When you enter the land that YHWH, your God, is giving you and take it over and settle down, and then say, "I'm going to get me a king, a king like all the other nations around me," make sure you get a king that YHWH, your God, chooses...And make sure he doesn't build up a war machine, amassing horses and chariots. He must not send people back to Egypt to get more horses, because God told you, "You must never go back there again!" And make sure he doesn't build up a harem, collecting wives who will divert him from the straight & narrow. And make sure he doesn't pile up silver and gold.
This is what must be done: When he sits down on the throne of his kingdom, the first thing he must do is to make a copy of this revelation (The Law) on a scroll, copied under the supervision of the Levitical priests. That scroll is to remain at his side at all times.
Duet. 17:14-19 (The Message Bible)
So this past Sunday, Scott was preaching in chapter 13 of "The Story." It was an overview of the life of Solomon. There never seems to be enough time in any given sermon to cover all the ground that can be unearthed in various passages, and plenty certainly were in these passages.
Thankfully, Scott has ME! Since it's my day off, I can take the time to dig into the stuff that I thought was really thought provoking and see what I can find.
But first, some background:
First, Solomon's name essentially means "Peace...Shalom,". King David, his father, had been a military man from roughly the age of 14. (Not bad if you're a middle school kid trying to impress the girls.) However, YHWH even forbade David to build him a temple because of his bloodshed. David had copious amounts of children, but Solomon was the one chosen to succeed him. (In my opinion, David had not been a very good father. Solomon would not be much better.) In fact, God named Solomon Jedidiah, which essentially means "Beloved by God."
I'm never sure how God's divine favor works with individuals. You can get into all of the predestination nuances you want, but I still end up confused. Suffice it to say that God chose Solomon over all the others for what ever reason.
Second, where as David had spent most of his life in the boot-camp of God, learning how to be dependent upon YHWH, Solomon was born into privilege. Solomon was a Trust Fund Baby. Solomon never had the type of trials that David went through. He essentially had it all handed to him. As unpleasant as they were for David at the time, those trials did give him an advantage that Solomon didn't have.
Also, unlike Saul, his predecessor, David knew how to admit his mistakes and seriously repent. In fact, what I found most interesting is that David was never above being tongue-lashed by the prophets. They could confront him publicly and and call him out. (Something unheard of in any other kingdom.) David had a keen comprehension of where he stood with respect to YHWH due to all of the time he spent experiencing him in hardship. As for his son? Not so much. And one thing to notice with Solomon is that he never seemed to have anyone holding him accountable for whatever reason. (I'm pretty sure that those two often go hand in hand in one way or the other.)
So I'm sitting with my friends in the service, and as Scott is preaching, my friend Tom leans over and asks me a question. He asks; "Do you think that Solomon would have followed YHWH at all if he hadn't been tasked with building the Temple?"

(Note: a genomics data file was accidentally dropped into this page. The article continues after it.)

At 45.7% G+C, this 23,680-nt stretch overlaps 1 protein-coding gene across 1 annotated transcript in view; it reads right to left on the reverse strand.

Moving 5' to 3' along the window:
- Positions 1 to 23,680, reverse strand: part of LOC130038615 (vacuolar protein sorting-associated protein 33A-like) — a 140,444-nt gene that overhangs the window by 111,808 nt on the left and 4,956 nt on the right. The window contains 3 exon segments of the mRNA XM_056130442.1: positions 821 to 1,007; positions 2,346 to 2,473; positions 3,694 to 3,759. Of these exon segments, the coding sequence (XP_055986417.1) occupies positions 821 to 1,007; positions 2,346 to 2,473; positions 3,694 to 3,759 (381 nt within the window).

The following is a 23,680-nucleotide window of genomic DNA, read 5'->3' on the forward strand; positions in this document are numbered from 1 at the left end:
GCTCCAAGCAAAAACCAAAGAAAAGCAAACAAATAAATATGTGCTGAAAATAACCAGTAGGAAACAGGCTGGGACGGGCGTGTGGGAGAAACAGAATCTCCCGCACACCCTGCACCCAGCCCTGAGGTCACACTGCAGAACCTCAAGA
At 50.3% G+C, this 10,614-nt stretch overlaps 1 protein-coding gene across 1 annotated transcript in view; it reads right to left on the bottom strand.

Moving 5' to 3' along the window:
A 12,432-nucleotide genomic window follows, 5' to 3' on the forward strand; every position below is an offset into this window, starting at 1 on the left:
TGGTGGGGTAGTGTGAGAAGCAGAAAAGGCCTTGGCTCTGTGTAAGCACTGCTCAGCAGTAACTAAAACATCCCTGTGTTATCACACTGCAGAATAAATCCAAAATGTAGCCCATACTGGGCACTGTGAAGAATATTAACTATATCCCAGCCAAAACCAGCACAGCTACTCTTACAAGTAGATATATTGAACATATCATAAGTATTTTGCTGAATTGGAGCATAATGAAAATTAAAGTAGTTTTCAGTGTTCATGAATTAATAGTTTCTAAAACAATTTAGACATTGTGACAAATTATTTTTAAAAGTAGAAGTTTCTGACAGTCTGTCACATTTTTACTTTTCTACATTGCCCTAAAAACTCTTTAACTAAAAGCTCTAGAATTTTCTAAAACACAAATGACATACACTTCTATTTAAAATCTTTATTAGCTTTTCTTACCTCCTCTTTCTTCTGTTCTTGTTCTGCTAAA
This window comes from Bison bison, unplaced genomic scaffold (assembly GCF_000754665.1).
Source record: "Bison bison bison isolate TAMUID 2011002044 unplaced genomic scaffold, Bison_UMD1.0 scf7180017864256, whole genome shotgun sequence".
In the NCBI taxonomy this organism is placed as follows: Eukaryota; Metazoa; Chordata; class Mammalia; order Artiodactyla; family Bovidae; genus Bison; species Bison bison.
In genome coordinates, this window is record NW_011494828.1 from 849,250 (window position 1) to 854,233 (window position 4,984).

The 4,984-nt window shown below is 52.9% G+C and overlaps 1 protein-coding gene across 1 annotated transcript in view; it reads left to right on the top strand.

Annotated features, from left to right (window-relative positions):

I thought that was a great question. Truth is, I really don't know. It is interesting to note that during the life of Solomon, he appears to be very faithful to God during the temple building process. Things appear to begin falling apart shortly after that. In fact, lets jump to that point in 1 Kings 9. At the beginning of the chapter, it says that Solomon had built the temple and his palace and "had achieved all he had desired to do." And that's when YHWH appears to him for a final major pep talk and warning.
And things begin to go very wrong from here...
At the beginning of this post, I put up the warnings for any future kings that God had given to Israel ages ago while they were still wandering in the wilderness. They had just come out of Egypt (i.e. SLAVERY) and God was warning them about returning to that land...even in a metaphorical way.
Now take a look at what happened to Solomon...
1. 9:15 = Solomon uses forced labor (A form of slavery) to build his projects.
2. 9:16 = Solomon makes an alliance and marries into Pharaoh's family.
3. 9:17-20 = Solomon builds up a military machine with chariots & horses.
4. 9:20 & 21 = Solomon enslaves foreigners.
Does any of that remind you of another Super Power in that neighborhood?
And now begins a sort of "Quiet before the storm" interlude of sorts. The Queen of Sheba comes to Jerusalem to pay Solomon a visit. After being wowed by his wisdom and splendor she makes some interesting remarks to Solomon. Her recorded final words to him are; "Praise be to YHWH your God, who has delighted in you and placed you on the throne of Israel. Because of YHWH's eternal love for Israel, he has made you king, to maintain justice and righteousness." (1 Kings 10:9) I am quite certain that the writers of these passages placed those words strategically because of what would happen next. You simply cannot maintain justice & righteousness when you are disobeying direct and clear commands for God.
People get more than a little buggy when they see those numbers. Pretty soon there are all sorts of conspiracy theories running wild. To my mind, suffice it to say that even as far back as the ancient Hebrews, those numbers have simply been a warning that something bad was about to happen.
"The weight of gold that Solomon received yearly was 666 talents..." (v.10:14) The writers could have chosen a different description, but they didn't. Why? Well, I'm guessing because from here on out Solomon begins to openly, glaringly and obviously break every command that God had given to any potential king well before the people even dreamt of having one.